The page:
Conservative commentators are going wild over the small number of journalists who have chosen to go into the Obama administration. It's proof, they say, of the media's liberal bias. Michelle Malkin goes into a rant on this.
We're in economic chaos and print media is in free fall. I have no doubt that if John McCain had won, you would have seen some journalists head into the administration. In case, you missed it, no shortage of reporters love the guy.
As for the bias of those who've gone into the administration, let's take them one by one. There's my old Time colleague, Jay Carney, who is working for Biden. I don't think I'm giving away a state secret to say that more than a decade ago, as I recall, McCain had some interest in hiring Carney and the two have been friendly personally even while occasionally battling it out in print. Carney is probably one of the least partisan people I know. Jill Zuckman of the Chicago Tribune, after all, went to work for Ray LaHood, the Republican Secretary of Transportation from Illinois who she knew well from writing for the state's largest daily. Peter Gosselin of the L.A. Times, the widower of the late and much liked New York Times reporter, Robin Toner, who passed away recently, should hardly be begrudged for giving up the maelstrom of the Tribune company and Sam Zell to go work for Tim Geithner who was Hank Paulson's partner as much as he is Barack Obama's. In other words, big deal.
And even if they'd gone to work for more partisan figures or had more partisan leanings themselves, so what? I'm not sure it's a bad thing.
Besides, I'm of the school that service in government is good for journalists. I worked at the U.S. Commission on Civil Rights after college and the experience has always given me a more supple understanding of how government works. Many of my colleagues from the center-left The Washington Monthly where I began my career in journalism--James Fallows, Walter Shapiro, Paul Glastris, Steven Waldman and the magazine's founder, Charles Peters--have all worked in government.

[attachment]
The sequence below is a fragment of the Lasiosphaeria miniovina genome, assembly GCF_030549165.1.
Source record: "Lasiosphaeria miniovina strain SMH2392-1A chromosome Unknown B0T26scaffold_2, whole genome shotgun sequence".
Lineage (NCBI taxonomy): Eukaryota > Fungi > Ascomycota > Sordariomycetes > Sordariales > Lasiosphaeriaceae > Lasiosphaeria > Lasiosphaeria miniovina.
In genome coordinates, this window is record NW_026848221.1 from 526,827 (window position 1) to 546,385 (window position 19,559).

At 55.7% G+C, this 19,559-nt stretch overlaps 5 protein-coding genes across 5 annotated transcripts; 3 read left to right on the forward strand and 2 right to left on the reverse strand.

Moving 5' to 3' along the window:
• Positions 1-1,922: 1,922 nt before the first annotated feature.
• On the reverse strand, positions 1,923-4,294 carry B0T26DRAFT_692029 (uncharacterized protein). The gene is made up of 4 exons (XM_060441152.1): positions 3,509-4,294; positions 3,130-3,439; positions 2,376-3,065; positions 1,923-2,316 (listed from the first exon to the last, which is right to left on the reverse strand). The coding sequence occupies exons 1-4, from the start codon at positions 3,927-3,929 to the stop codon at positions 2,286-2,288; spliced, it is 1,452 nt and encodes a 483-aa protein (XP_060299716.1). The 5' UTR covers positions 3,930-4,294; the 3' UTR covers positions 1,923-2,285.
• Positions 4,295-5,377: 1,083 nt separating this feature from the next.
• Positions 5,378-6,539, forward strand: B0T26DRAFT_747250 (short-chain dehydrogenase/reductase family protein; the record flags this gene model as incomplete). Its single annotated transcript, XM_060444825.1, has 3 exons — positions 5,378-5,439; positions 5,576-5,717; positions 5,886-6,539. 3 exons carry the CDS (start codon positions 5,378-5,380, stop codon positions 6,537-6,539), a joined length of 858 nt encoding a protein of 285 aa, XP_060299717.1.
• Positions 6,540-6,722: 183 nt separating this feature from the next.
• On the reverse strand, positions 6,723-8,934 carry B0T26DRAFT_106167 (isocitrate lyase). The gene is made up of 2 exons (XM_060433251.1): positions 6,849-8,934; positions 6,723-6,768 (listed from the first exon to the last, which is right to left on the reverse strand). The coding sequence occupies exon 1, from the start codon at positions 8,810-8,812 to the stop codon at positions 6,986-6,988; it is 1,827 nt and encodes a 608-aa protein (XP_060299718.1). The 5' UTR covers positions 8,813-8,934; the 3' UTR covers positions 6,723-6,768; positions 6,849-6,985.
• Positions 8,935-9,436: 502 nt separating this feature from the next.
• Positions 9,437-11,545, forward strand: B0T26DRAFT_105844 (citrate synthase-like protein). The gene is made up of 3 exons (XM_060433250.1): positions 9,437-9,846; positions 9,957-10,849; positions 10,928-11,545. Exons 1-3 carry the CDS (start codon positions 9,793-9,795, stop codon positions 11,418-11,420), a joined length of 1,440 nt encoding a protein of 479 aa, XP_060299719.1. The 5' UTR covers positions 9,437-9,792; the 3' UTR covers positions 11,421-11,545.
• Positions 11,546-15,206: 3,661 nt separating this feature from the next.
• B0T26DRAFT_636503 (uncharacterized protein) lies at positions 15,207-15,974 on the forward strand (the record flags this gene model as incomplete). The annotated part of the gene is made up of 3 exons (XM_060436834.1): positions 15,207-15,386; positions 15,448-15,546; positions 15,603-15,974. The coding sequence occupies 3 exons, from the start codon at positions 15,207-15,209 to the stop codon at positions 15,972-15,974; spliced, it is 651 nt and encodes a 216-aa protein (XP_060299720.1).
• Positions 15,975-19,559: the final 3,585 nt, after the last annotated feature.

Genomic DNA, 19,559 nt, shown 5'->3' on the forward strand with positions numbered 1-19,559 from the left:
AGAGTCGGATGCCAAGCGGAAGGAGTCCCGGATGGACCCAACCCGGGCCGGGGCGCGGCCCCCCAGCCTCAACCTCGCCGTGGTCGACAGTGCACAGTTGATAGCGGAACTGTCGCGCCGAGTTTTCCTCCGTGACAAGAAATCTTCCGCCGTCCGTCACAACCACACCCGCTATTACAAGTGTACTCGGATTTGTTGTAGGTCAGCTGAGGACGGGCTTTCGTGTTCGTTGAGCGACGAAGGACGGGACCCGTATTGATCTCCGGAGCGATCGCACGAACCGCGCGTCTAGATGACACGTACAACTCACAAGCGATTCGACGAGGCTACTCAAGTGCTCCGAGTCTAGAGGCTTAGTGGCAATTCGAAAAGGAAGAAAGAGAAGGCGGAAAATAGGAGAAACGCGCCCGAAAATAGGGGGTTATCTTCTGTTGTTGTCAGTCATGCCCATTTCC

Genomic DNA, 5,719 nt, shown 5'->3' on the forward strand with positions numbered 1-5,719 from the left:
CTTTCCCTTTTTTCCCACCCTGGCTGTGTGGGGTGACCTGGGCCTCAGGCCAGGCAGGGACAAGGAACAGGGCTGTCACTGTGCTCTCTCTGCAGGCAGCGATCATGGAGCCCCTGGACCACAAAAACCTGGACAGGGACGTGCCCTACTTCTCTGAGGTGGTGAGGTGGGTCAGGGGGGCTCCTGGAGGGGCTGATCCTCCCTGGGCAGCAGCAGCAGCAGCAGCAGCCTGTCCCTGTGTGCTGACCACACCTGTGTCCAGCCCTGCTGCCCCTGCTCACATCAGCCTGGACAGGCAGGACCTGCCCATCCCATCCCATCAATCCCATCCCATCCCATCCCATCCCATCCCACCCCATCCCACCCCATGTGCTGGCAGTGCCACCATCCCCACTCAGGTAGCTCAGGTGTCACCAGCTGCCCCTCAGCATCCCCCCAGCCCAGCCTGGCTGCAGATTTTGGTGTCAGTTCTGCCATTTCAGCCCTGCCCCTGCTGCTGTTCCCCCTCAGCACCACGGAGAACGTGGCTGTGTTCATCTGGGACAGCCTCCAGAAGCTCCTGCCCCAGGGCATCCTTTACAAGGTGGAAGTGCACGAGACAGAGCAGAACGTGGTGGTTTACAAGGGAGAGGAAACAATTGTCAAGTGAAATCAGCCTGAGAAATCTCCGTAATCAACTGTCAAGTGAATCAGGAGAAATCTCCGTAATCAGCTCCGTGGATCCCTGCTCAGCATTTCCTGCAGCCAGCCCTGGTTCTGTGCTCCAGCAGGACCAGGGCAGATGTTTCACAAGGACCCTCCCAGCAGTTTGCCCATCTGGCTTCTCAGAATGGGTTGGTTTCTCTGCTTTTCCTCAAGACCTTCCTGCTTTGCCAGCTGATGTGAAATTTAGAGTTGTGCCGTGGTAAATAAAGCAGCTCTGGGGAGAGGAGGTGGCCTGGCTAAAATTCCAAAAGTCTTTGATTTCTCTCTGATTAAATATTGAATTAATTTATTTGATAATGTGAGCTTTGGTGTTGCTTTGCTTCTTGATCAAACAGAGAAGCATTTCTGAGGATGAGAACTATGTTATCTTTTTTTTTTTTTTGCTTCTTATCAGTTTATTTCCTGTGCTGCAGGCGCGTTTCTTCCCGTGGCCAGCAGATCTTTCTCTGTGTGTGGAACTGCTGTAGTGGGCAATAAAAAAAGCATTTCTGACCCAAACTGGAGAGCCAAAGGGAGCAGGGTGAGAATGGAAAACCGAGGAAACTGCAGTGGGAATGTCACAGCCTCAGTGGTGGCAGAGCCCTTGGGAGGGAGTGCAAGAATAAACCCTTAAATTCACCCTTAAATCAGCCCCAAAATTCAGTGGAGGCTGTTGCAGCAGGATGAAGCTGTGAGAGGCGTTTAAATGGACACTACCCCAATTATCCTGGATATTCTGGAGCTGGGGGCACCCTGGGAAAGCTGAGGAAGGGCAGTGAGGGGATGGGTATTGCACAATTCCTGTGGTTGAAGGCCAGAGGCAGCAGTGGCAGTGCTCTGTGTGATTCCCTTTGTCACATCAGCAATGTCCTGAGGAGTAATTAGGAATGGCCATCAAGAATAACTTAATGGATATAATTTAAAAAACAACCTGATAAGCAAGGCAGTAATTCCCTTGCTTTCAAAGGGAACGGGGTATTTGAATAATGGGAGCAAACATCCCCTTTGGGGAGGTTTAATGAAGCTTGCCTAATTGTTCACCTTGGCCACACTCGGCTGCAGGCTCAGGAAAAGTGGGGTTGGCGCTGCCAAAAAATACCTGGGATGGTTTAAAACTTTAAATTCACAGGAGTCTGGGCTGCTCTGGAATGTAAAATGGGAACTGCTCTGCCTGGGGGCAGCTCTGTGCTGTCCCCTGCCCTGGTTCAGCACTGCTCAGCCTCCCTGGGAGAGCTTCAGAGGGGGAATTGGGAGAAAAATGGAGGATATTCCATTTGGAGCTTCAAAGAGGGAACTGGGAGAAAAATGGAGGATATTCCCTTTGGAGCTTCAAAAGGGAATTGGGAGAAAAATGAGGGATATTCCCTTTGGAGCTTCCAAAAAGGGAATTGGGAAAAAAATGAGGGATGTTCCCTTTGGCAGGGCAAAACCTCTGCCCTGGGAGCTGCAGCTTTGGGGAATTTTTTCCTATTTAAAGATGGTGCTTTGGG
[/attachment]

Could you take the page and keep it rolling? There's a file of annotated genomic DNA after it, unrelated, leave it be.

I see no one on the right complaining about Michael Gerson having gone from U.S. News & World Report to the George W. Bush administration or William Safire's exodus from the Nixon administration to The New York Times. (I realize I'm conflating columnists and reporters here, but still, the point is the same.) Left and right can bitch about the MSM but I really don't think government service, whether it's Jay Carney or Tony Snow or Chris Matthews, should really be condemned. Geoff Morrell of ABC News went to work as the Pentagon spokesman under W. Now he's still there under Bob Gates who obviously stayed. Am I supposed to be alarmed by that?
Media bias is a perennial debate and I know how many TPM readers, I'm sure, see a right leaning bias in the MSM. But it strikes me that bias and government service are different questions, each worth parsing on their own.